Pat was too shy to join an athletics club when she was younger, but was encouraged to do so by her schoolteacher and since then has had a lot of success in the sport. We caught up with her to discuss her journey through the sport, especially as a masters athlete and what coaching means to her.
Pat has had success throughout the different age groups, which required an awareness of training load and a close working relationship with her coach.
“My training didn’t change a great deal until I reached 50 or 55 and then I cut it in half, instead of twice a day, I went once a day. I never did a lot of miles and that just suited me. Nigel Gates coached me and he was brilliant. He couldn’t understand why I could run 400m, 800m, but not 1500m, or anything longer, so he put it right.”
She clearly found the right training plan for her, as in 2012 she won not one, not two, but three World Masters titles. However, it’s the earlier titles that she remembers best.
“I remember the titles more from when I was not expecting to win. I just couldn’t believe it. I was embarrassed to win then.”
Supporting future masters athletes
Her advice to people looking to take up masters athletics for the first time is:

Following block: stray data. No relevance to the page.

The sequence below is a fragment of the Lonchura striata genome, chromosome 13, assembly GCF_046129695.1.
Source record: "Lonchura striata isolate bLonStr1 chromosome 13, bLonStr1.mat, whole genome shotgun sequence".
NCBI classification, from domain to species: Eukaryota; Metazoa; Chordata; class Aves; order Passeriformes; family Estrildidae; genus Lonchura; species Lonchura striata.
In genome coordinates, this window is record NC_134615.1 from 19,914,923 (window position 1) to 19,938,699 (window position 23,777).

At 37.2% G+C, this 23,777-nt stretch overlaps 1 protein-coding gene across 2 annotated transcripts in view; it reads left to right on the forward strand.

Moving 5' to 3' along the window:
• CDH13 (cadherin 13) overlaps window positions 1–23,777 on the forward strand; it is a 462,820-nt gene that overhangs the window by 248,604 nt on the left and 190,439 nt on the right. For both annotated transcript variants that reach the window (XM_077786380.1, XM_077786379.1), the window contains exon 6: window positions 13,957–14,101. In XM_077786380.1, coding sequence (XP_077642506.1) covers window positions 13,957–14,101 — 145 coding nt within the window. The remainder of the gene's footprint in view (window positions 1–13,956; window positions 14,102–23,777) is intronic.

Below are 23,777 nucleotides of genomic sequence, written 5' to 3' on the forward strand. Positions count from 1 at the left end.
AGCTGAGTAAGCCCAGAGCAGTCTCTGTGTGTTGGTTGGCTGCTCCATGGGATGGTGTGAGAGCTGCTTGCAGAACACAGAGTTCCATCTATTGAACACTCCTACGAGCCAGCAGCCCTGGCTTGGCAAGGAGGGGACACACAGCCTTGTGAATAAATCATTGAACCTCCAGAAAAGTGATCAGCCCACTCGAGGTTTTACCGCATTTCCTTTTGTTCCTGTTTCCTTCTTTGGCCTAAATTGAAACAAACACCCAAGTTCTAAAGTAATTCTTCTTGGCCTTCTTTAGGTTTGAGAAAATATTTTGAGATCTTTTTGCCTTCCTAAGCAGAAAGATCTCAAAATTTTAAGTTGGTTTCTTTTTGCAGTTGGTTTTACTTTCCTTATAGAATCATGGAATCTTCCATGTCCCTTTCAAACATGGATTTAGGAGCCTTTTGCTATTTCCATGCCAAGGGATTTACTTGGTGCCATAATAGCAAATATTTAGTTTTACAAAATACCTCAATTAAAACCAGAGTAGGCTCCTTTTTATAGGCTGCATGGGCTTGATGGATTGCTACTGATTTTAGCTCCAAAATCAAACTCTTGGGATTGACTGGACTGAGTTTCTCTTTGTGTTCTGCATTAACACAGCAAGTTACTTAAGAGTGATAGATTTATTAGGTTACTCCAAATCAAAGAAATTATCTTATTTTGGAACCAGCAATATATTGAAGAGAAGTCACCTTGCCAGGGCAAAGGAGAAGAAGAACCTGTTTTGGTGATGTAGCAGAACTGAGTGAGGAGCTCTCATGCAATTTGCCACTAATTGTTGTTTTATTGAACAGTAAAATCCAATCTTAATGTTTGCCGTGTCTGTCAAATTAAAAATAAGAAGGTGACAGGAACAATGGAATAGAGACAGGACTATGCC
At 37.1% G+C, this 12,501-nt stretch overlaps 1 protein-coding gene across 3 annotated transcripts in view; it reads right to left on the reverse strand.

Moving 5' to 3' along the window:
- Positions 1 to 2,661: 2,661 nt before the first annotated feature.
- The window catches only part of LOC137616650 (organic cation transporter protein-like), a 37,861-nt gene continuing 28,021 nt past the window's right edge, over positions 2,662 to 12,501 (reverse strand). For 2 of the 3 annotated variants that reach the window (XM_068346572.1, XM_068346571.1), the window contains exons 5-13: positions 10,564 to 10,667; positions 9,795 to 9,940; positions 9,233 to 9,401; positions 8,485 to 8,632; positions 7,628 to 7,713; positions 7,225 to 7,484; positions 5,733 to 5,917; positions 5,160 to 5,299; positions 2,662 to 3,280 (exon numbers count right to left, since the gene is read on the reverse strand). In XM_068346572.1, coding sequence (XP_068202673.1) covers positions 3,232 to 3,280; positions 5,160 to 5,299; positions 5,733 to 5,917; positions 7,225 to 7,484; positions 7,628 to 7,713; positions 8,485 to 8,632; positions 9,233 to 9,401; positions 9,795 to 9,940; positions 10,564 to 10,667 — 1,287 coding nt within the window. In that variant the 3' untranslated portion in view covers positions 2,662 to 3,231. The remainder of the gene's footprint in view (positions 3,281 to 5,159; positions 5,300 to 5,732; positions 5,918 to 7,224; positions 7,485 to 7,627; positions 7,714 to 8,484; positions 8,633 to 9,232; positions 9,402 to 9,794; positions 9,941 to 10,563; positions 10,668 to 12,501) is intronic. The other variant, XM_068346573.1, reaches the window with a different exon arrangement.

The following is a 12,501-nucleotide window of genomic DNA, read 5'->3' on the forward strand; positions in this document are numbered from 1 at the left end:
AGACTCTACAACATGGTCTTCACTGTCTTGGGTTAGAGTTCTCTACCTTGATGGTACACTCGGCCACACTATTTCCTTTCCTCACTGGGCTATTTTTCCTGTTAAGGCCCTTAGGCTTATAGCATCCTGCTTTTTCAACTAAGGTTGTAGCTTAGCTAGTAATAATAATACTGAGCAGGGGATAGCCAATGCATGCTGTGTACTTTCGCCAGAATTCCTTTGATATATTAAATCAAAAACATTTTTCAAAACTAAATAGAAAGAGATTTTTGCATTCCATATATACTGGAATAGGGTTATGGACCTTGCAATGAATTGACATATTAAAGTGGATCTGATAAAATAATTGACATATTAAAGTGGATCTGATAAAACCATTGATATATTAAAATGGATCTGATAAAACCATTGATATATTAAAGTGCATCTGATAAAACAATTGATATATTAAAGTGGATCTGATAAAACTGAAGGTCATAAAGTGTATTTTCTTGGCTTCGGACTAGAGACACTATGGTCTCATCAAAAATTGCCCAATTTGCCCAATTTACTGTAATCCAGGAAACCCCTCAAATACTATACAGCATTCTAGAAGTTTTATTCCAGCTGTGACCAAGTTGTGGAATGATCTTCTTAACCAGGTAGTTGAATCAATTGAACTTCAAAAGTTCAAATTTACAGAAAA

“To take their time. It takes a few years to get going. I started back after a tragic thing in my life, so it saved me really. And it took me two years, maybe three, to get back where I thought was reasonable and then I got better.”
When she’s not training, or competing herself, Pat loves to coach. She dedicates her time to coaching young female athletes at two clubs, which involves an hour of travel each way to training sessions.
“I love helping the athletes and at the end they’ll say, ‘thank you’ and I think I’m only doing what I like, I don’t need to be thanked.”
It’s this commitment to the sport, that meant Pat received an award for Services the Athletics at the South West Regional Volunteer Awards. Read more about the winners here.
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